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Western Governors Hear Federal Drought Aid Is Coming

caption: This week's federal drought map shows how widespread the trend is across the West.
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This week's federal drought map shows how widespread the trend is across the West.

As the Northwest drought deepens, millions of dollars in emergency federal aid are headed toward stricken states, top Obama administration officials told seven western governors Friday.

The White House says it will make $110 million available to help those suffering from effects of drought.

A variety of federal agencies will disperse the money. Some will be used to help farmers find ways to conserve water, change grazing practices and improve irrigation.

The Department of Labor will put $18 million toward helping laid-off farm workers get temporary help and training.

Officials with the Department of the Interior and the U.S. Department of Agriculture, which oversees the Forest Service, expressed concerns about money for wildfire fighting in what is expected to be a bad season in California, Washington and Oregon.

“We expect that if the fire season goes as we think that we could spend as much as $200 million more than we have allocated,” said Robert Bonnie, undersecretary for natural resources and the environment at the U.S. Department of Agriculture.

Snowpack, a critical source of water in the Northwest, particularly later on in the dry summer season, is at record lows across the region.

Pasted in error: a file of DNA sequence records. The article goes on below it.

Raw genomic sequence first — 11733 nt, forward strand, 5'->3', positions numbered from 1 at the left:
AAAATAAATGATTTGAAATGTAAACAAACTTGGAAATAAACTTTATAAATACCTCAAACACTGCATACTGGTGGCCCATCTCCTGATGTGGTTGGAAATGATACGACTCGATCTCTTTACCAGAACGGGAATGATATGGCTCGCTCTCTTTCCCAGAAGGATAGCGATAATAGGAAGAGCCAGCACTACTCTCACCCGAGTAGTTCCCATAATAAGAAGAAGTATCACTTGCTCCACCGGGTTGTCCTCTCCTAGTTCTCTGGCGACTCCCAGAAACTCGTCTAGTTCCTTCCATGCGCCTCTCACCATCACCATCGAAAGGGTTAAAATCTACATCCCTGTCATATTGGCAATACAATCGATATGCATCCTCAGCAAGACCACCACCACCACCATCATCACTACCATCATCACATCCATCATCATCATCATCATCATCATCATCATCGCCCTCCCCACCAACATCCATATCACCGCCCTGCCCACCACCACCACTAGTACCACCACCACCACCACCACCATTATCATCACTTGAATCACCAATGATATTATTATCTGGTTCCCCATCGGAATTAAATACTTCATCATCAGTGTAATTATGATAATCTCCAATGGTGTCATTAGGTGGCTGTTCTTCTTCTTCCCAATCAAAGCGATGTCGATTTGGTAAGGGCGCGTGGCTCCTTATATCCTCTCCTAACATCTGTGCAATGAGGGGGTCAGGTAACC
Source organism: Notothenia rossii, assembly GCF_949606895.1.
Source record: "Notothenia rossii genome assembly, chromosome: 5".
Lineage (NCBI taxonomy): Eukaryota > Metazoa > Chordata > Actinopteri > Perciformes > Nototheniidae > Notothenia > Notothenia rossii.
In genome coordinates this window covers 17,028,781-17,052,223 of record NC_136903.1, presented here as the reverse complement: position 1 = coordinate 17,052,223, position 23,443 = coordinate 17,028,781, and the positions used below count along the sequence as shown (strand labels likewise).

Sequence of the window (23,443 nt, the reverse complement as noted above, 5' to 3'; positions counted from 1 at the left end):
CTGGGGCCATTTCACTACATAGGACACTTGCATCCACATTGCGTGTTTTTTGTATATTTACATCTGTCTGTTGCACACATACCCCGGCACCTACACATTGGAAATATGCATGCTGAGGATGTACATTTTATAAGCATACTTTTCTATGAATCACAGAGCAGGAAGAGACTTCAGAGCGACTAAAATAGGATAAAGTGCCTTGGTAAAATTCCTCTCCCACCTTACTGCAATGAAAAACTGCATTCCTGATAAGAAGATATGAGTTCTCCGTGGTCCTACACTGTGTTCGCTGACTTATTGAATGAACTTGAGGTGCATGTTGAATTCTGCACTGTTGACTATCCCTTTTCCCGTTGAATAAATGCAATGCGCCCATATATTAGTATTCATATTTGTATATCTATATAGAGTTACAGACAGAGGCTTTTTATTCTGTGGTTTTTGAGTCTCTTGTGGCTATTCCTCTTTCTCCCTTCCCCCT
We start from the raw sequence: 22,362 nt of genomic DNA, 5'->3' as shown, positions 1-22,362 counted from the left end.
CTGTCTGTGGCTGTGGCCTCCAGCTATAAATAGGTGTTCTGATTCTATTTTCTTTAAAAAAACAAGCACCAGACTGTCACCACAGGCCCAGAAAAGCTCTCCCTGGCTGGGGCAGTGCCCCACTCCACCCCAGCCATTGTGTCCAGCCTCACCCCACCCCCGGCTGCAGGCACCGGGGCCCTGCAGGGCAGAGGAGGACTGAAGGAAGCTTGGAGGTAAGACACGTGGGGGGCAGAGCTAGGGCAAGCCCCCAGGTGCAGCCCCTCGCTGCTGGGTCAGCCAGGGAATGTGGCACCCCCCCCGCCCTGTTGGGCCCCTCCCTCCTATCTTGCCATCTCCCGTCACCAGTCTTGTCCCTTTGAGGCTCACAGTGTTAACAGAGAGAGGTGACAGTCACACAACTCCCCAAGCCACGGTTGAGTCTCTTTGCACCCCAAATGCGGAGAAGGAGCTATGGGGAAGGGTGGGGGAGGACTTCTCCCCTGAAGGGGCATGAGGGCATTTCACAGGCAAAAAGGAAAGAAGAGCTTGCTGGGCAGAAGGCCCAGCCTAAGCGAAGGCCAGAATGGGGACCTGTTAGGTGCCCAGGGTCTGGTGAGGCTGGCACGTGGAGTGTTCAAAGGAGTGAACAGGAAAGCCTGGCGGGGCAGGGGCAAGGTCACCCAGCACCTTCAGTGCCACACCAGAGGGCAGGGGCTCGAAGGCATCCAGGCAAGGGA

Oregon Gov. Kate Brown has just extended drought emergency status to four more counties, raising the total to 19 (of 36) and proposing a $56 million package to help communities prepare.

"Oregon is only just beginning to face what will likely be an unprecedented wildfire season and drought,” Brown said. “Oregon must now rise to the challenge that a changing climate brings. It is imperative not only for us, but for future generations, that we take action now.”

In Washington, Gov. Jay Inslee has declared a statewide drought emergency. “Impacts are already severe in several areas of the state. Difficult decisions are being made about what crops get priority water and how best to save fish,” Inslee said.

The Washington Department of Agriculture is projecting a $1.2 billion crop loss this year as a result of the drought.

The state hopes to make money available to help. A request for $9.5 million in drought relief funds has been submitted to the Legislature.

Money can be used to drill water wells, lease water rights and acquire pumps and pipes to move water from one location to another. Until funding is approved, the Department of Ecology is using existing funds for drought relief work.

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